Sportsnet’s Mark Spector has written a thought-provoking column on billionaire Pierre Karl Peladeau, who we’ve referenced previously on the pages of PHT as the potential, if not likely, owner of an NHL expansion team in Quebec City.
If you like expansion speculation, the column’s worth a read, because if you didn’t hear, Peladeau just announced his candidacy for election with the Parti Québécois, a provincial party that advocates the separation of Quebec from Canada.
In the past, NHL owners have made some curious decisions when it comes to whom they award franchises to. In Peladeau’s case, his political leanings could hurt the Canadian dollar, either in the short or long term. That would cost NHL owners money, plain and simple, and could cost the owners in Montreal a boatload of money.
Will the current 30 owners want a man in their midst whose every political move could devalue their own franchise? A man whose market would slot in as one of the smaller ones in the NHL, and a decent candidate to be on the wrong side of revenue sharing within the decade?
Translation: Peladeau’s political aspirations may be bad news for hockey fans in Quebec, and good news for hockey fans in Seattle and Las Vegas.
At the very least, the news — combined with the falling Canadian dollar — has tempered our previously high expectations that the Nordiques are bound to be reborn sooner or later.
Related: Is the NHL getting closer to putting a team in Vegas?
SAN FRANCISCO (AP) Twitter will live stream for free one Major League Baseball game and one NHL game per week under a new deal.
The agreement announced Monday will allow viewers to watch games nationally that would normally be available only in the two teams’ home markets. Users will not need to be logged into Twitter to see the games.
The baseball games will also be available outside the U.S., with some exceptions. Twitter did not announce the game schedule Monday.
The social media network is attempting to move into live sports streaming through “over-the-top” broadcasts, which do not require a cable subscription. In April, Twitter reached a deal with the NFL to stream 10 “Thursday Night Football” games this fall.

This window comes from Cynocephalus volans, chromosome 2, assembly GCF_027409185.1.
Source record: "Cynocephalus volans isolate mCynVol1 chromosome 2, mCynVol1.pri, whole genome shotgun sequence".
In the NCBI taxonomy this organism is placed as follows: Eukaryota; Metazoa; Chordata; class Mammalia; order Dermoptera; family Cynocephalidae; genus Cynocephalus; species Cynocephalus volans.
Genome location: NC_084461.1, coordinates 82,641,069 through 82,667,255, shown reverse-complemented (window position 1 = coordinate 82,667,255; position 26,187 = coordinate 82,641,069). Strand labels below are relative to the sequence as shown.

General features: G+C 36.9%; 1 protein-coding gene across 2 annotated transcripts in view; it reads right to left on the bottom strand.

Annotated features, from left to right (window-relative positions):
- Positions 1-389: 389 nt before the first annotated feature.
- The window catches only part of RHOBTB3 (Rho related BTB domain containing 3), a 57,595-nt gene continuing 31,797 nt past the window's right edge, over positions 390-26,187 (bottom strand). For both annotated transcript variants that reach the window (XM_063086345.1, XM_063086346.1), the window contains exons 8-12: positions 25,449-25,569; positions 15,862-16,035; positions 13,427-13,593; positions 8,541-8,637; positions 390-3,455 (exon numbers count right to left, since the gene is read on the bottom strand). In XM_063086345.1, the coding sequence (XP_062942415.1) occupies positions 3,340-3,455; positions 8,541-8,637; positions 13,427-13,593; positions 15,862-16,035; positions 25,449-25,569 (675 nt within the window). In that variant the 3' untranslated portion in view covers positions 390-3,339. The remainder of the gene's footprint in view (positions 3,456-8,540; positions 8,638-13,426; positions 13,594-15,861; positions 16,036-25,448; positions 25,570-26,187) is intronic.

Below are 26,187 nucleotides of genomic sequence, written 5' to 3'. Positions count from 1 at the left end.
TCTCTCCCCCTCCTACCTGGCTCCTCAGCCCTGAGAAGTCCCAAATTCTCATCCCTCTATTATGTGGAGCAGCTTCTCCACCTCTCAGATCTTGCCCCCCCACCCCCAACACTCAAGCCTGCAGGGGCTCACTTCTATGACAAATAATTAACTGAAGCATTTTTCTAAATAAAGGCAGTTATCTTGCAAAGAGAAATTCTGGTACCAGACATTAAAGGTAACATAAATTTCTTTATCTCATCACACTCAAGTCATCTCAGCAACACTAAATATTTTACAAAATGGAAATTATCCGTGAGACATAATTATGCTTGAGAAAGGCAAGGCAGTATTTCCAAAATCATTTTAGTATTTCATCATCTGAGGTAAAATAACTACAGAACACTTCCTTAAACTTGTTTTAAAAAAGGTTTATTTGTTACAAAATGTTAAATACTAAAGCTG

The Red Wings added some goalie depth on Monday, agreeing to terms with journeyman Cal Heeter.
Heeter, 27, broke in with the Flyers organization a while back and made his big-league debut in ’13-14, appearing in one game.
Since then, he’s bounced around the ECHL, AHL (with the Toronto Marlies) and, last season, split his time between Hamburg of the German League and Zagreb Medvescak of the KHL.
By itself, this signing isn’t especially noteworthy, as Heeter projects to be an American League mainstay next year.
But the contract is kind of interesting when looking and the big-picture goalie situation in Detroit. The Wings now have Heeter, Petr Mrazek, Jimmy Howard, Jared Coreau, Eddie Pasquale and Jake Paterson all under contract for next season, which is an awful lot of goalies.
With that in mind, remember that Howard’s name has been in trade talks for quite some time.
HC Kunlun Red Star, the Beijing-based expansion team that will begin playing in the KHL next season, has added a pair of former NHLers.
Sean Collins, who appeared in a pair of games for the Capitals last season, and Brett Bellemore, a veteran of over 100 contests with the Carolina Hurricanes, have agreed to join the club, per Russian news outlet R-Sport.
Bellemore, 28, was originally drafted by the ‘Canes in 2007 and spent most of his professional career with the organization. He signed on with Boston’s AHL affiliate in Providence last year, and appeared in 56 games.
Collins, 27, broke in with the Blue Jackets before signing with the Caps last season. He spent the majority of the year in AHL Hershey and fared well — 16 goals and 39 points in 75 games — and scored three times in the playoffs, helping the Bears advance to the Calder Cup final.
Veteran forward Mike Santorelli, who’s appeared in over 400 NHL contests over the last eight years, is headed overseas.
Per multiple reports (see here and here), Santorelli has signed with Geneve-Servette of the Swiss League. The 30-year-old spent last season with the Ducks, scoring nine goals and 18 points in 70 games but didn’t dress for any of the club’s opening-round playoff loss to Nashville.
Santorelli broke into the NHL with Nashville but enjoyed his best years with Florida and Vancouver. He was a former 20-goal scorer with the Panthers and enjoyed a successful stint with his hometown Canucks in ’13-14, scoring 28 points in 49 games before suffering a season-ending shoulder injury.
Santorelli is the second veteran forward to sign in the Swiss League recently. Over the weekend, fellow journeyman Kris Versteeg agreed to join SC Bern.